After City Council race f lips, hopeful decries election office’s transparency
FRIDAY, NOVEMBER 13, 2020
A significant discrepancy in the latest results of a Richmond City Council race is again leading to allegations of poor transparency in the city’s election office.
After seeing his count lowered by about 1,000 votes in the results certified by local officials Tuesday, wiping out what appeared to be a slim lead in the race, 2nd District candidate Tavarris Spinks said Thursday that he had not received an adequate explanation for the change. He also challenged the credibility of the election office, after similar complaints from another candidate last week.
Through most of the week, prior to the certification of the results Tuesday, Spinks led Katherine Jordan by 25 votes, with about 7,000 votes tallied for each candidate, according to results posted to the state’s election website. The certified results uploaded earlier this week then showed Spinks with 5,961 votes to Jordan’s 7,195.
In a phone call late Thursday evening, Kirk Showalter told The TimesDispatch that the mistake was caused by an addition error on election night.
“The canvass did what it should,” she said, referring to the postelection vote-checking process. “It
• • • found the error and corrected it.”
Showalter said she had yet to inform Spinks of her discovery, adding that she would rely on Electoral Board Chairman Jim Nachman to reach out to his campaign.
Kelley Losier, Spinks’ campaign manager, said: “Ms. Showalter’s track record of resentment and indifference towards transparency has left the electorate with no reason to trust her word. If she is sincere about proving she is qualified to manage Richmond’s democratic process, all she needs to do is show the receipts.”
Spinks announced earlier Thursday that he would be seeking more information about how the votes were counted after the election, but would be willing to accept the results even if they prove he loses.
“It gives me no pleasure having to question the credibility of this reporting; however, due to the unusually dramatic discrepancy between the number of initially reported votes and those posted now, voters in the 2nd District deserve to know how and why this disparity occurred,” Spinks said.
“After repeated attempts to clarify these results, Ms. Showalter, the steward of Richmond’s democratic process, has continued to offer inadequate, vague and inconsistent responses.”
Showalter did not comment on Spinks’ remarks. She said she had suspected an addition error, but was unable to confirm until speaking with an election officer Thursday.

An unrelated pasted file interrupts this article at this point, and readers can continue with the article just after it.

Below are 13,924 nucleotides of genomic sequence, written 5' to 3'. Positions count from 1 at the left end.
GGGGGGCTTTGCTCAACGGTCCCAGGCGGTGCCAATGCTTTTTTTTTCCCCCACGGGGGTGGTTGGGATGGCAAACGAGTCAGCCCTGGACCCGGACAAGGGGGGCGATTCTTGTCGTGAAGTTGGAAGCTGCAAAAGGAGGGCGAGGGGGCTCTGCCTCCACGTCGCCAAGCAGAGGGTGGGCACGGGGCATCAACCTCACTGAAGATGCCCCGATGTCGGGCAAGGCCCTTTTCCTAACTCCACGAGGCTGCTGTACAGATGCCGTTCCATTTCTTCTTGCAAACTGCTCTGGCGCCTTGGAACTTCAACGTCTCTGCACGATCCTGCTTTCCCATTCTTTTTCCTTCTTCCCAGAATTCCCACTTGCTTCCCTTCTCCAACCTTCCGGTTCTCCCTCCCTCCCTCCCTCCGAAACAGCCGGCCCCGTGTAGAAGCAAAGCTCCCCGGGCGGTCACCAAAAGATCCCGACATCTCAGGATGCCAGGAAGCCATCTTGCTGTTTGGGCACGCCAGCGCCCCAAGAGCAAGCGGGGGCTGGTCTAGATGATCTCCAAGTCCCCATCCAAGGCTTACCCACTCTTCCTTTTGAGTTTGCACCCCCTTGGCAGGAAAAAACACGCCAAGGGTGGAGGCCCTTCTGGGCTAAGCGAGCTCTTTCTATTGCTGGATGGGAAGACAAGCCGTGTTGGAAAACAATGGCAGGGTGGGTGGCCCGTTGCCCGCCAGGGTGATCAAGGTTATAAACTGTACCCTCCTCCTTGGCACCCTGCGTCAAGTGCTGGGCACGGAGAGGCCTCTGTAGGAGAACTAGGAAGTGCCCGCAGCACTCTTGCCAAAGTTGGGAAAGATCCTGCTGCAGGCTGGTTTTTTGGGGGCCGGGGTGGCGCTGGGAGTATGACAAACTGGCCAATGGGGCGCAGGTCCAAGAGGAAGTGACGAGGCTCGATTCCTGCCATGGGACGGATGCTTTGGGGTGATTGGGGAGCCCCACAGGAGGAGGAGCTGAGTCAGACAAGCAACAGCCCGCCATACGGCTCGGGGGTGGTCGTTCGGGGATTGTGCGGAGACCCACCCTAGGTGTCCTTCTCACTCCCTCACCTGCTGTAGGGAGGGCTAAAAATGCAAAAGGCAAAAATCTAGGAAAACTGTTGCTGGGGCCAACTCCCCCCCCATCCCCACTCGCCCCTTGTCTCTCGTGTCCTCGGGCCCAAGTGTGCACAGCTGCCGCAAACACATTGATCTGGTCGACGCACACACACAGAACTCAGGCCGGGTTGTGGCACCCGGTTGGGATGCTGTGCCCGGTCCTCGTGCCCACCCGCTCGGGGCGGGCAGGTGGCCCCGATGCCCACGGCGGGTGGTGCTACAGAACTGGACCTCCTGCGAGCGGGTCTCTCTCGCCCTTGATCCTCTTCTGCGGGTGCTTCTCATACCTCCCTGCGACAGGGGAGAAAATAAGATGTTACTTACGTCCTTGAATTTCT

Jordan had yet to declare victory Thursday evening, but she has made statements supportive of Spinks after the certification of the results earlier this week.
“I’m frustrated for all involved that this continues to drag on,” she said in a statement Thursday. “I believe my win will hold, but Tavarris deserves transparency.”
Amy Wentz, a candidate who lost to incumbent
City Council member Reva Trammell in the 8th District, raised similar concerns about the election office last week after election officials failed to report several hundred votes from one of the district’s precincts.
Nachman, the chairman of the Electoral Board, eventually provided the corrected results to Wentz, but the candidate said she felt it was difficult to get an explanation for the error from Showalter.
In his statement Thursday, Spinks said those kinds of errors make it harder for candidates and voters to trust local election processes. “I urge Ms. Showalter and the Electoral Board to acknowledge the damage that has been done to the credibility of the registrar’s office and promptly formulate a plan to effectively rebuild the trust of the Richmond electorate,” he said.
Nachman said Thursday that the office has been struggling in recent days to certify the results of an election with an unprecedented number of mail-in votes after an outbreak of COVID-19 in the election office.
He acknowledged that mistakes were made but said the Electoral Board will not be held responsible for them. As for the registrar, who is appointed by the board, he said there will be a review of how her office handled this year’s election.
Asked whether the board would consider dismissing her, he said it’s too soon to know.
“If that extraordinary step were to be taken, we would have to make a case,” he said. “I don’t know if we’re there yet. But that is not outside the realm of possibilities.”